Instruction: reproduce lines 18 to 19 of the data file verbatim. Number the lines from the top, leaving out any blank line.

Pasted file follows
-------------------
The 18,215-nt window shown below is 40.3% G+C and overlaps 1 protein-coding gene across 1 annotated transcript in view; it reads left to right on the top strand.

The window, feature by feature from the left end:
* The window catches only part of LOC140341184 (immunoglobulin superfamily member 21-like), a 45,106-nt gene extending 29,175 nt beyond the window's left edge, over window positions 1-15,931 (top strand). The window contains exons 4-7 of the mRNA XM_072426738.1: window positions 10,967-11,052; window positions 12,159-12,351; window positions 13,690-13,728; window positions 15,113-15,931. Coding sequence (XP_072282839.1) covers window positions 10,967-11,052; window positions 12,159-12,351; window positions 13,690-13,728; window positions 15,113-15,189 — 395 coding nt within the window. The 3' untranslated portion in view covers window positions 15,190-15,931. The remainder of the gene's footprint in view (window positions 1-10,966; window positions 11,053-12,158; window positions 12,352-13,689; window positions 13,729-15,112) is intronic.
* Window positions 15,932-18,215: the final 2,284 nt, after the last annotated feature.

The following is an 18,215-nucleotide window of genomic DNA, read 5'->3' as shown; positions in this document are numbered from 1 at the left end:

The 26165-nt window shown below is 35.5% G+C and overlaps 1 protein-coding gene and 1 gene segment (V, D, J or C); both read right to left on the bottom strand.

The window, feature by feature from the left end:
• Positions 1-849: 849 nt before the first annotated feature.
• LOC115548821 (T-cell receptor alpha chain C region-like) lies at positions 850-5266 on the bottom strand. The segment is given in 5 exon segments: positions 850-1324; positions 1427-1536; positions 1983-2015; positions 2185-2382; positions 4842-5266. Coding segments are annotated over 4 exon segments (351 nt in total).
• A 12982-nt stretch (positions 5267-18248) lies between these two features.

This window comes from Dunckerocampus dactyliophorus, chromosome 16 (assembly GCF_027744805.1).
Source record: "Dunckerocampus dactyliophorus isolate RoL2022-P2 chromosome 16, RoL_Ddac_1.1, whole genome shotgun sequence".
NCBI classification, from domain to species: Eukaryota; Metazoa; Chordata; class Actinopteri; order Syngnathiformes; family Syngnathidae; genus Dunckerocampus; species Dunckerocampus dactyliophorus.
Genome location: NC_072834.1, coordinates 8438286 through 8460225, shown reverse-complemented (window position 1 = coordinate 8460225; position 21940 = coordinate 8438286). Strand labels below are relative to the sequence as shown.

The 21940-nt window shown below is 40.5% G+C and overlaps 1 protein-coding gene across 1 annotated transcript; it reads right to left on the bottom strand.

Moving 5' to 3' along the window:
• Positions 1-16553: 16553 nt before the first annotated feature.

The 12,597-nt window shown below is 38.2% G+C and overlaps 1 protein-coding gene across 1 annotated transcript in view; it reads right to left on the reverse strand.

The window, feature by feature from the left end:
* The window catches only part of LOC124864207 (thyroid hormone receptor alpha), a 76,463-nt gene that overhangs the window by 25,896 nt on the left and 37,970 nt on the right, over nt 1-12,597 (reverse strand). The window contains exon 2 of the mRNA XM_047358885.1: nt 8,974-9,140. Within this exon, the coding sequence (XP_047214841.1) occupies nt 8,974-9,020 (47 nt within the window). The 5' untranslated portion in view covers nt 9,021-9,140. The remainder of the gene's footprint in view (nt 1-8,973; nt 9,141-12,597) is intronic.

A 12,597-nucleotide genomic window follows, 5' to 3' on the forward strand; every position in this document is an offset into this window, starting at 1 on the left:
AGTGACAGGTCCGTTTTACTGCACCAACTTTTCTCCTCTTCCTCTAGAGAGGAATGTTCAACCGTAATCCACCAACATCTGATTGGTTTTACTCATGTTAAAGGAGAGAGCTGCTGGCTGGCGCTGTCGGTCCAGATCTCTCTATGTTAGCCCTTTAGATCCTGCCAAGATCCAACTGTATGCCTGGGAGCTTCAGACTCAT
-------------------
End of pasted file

The 12,597-nt window shown below is 38.2% G+C and overlaps 1 protein-coding gene across 1 annotated transcript in view; it reads right to left on the reverse strand.

The window, feature by feature from the left end: